Bernhard Schulte Shipmanagement: UPGRADES SKILLS REQUIRED BY STCW
In-house subject matter experts drummed nuances of professional skills at the Bernhard Schulte Shipmanagement (BSM) Fleet Leaders Meeting (FLM) on May 16-17 at the Diamond Hotel, Metro Manila, Philippines.
Focusing on human elements, the meeting concentrated on leadership, management, safety and inter-personal relations with an eye for the future.
Joseph Raluta, Director- Maritime Training Centre-Phil, explains on leadership and management skills under STCW. The merchant marine captain underscored these must be practiced even as a cadet and an officer since these are “… also a discipline actually and it should be improved through constant practice.”
John Pritchett, Corporate Manager - Fleet Personnel Training and Development, told the officers things as they are: “The whole business is based around you so you are the most important element today, tomorrow but also in the future of this company. That’s why we invest, spend time with you and make sure we are all doing the right thing that needs to be done.”
More than 40 deck and engine junior and senior officers participated at this year’s meeting, shared their thoughts and onboard experiences. They actively participated in presentations, discussions and group exercises to test strengths and limitations, how to deal with specific situations on-board, to identify what needs to be developed.
In addition, data and input collected in the two days, all participants were asked to share their feedback and suggestions via an electronic form after the FLM.
On the second day, two officers were selected to present their chosen topics. Capt. Christopher Ocampo picked ‘Shipboard Emergency Preparedness and Response’ while Chief Officer Carrel Atacador opted to talk about ‘personal safety as key to improving safety on board.’
Three BSM officers shared their viewpoints: Capt. Armando Santosidad, Director -Crew Service Center Phil; Alok Roy, Fleet Director- BSM Hong Kong and Andrew Cummings, Fleet Manager- BSM Singapore. They connected with the officers throughout the day, even during coffee breaks.
Santosidad reminded the officers to put safety on top of commercial pressure because at BSM, “… the highest priority is safety, one mistake, one error might be more expensive.”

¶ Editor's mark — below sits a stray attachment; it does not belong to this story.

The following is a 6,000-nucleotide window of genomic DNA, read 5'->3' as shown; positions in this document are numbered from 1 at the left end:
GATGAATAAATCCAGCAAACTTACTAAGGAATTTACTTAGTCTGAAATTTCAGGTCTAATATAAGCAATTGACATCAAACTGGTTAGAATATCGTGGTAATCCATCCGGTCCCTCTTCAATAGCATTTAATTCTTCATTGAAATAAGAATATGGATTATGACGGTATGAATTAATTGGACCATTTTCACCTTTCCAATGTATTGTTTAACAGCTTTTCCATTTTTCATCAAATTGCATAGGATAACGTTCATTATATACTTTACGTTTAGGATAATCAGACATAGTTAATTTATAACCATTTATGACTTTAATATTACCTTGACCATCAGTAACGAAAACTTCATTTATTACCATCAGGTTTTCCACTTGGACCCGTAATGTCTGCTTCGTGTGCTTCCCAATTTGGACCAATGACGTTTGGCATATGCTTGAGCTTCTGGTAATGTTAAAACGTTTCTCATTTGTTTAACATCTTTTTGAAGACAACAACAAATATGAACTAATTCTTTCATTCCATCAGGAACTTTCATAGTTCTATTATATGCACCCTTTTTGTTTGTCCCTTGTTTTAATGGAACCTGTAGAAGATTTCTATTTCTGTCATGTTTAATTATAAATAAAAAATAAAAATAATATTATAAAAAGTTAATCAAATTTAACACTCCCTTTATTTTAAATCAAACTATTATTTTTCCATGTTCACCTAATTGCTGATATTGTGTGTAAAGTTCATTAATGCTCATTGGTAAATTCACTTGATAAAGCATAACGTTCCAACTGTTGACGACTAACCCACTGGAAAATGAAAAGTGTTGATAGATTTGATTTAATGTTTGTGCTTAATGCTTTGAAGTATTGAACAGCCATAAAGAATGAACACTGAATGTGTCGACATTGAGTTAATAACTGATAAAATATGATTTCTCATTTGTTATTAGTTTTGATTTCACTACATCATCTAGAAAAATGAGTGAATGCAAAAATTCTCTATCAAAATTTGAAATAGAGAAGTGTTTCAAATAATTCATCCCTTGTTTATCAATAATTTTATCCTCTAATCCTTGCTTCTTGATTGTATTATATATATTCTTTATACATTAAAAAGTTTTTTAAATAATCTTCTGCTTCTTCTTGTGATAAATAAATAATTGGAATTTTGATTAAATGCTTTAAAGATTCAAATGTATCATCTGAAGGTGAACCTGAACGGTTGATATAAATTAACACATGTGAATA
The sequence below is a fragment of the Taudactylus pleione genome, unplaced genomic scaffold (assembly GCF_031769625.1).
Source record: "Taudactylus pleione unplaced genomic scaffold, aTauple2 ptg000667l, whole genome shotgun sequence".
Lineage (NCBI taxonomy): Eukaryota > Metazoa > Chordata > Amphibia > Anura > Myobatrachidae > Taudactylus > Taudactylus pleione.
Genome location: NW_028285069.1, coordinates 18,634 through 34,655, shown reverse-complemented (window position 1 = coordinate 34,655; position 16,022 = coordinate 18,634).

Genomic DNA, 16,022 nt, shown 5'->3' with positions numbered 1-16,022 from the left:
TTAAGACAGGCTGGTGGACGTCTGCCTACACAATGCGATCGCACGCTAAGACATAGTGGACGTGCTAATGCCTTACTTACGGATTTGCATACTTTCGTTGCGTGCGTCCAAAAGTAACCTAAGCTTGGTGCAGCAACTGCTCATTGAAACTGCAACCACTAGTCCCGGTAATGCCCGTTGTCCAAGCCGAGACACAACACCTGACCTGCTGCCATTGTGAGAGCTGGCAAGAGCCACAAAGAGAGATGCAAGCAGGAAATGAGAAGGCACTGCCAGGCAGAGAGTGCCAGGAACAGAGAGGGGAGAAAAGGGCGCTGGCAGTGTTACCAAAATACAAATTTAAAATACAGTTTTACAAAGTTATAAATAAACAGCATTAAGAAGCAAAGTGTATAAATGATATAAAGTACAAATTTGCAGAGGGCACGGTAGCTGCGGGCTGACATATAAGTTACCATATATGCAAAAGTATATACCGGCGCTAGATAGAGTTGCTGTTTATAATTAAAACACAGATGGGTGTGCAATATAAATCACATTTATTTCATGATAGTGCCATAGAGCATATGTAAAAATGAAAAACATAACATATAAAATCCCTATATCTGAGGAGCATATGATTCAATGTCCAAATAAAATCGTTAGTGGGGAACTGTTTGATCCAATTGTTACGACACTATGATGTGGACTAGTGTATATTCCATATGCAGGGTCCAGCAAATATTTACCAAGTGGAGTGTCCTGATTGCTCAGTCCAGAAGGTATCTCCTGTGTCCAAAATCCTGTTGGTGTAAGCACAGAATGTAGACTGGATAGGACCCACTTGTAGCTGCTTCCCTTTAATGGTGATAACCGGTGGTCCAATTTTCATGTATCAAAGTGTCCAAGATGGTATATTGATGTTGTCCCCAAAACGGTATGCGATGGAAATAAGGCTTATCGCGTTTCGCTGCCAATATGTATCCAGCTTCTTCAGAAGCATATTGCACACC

Alok observed “… BSM has grown quite a bit over the last few years … their best managed ships are supplied with Filipinos because of their work culture and attitude.”
He added that while accidents create huge financial losses, “life is irreplaceable.” A damaged engine may cost much but could be repaired; yet, “…for life, it is no amount of money.”
Cummings further commented on MASS or autonomous ships which about seven companies are putting on the stiches as the technology is basically operational, “… The challenge for the industry is that equipment is not reliable yet…”
He said, crew is the biggest cost in operating a ship; the MASS technology is “incredibly expensive” as all equipment must be replaced, with duplicate and triple backups like an aircraft which is very expensive.
Then, the ship owners need to decide: change to autonomous ships or stay with actual, live seafarers? At the moment, both options are at high risk. However, if most decide for change due to better operations and less accidents, Cummings clearly advices, “I want to be part of the change. I want to change together.”
Fleet Manager James Yeap, Frontline Shipping in Singapore, was impressed by the recent BSM FLM, saying, “… I wish have attended more often. It’s good, I like the way it is being organized, very much focused on the crew. A lot of knowledge has been imparted.”
An integrated maritime solutions leader, BSM is backed by 135 years in the shipping industry, a preferred partner by those demanding quality services and professional excellence.
Its global operations include managing a ﬂeet of over 600 vessels, with 20,000 employees onboard and ashore delivering safe and efficient services through a network of 10 ship management, 26 crew service and six wholly owned maritime training centres across the world.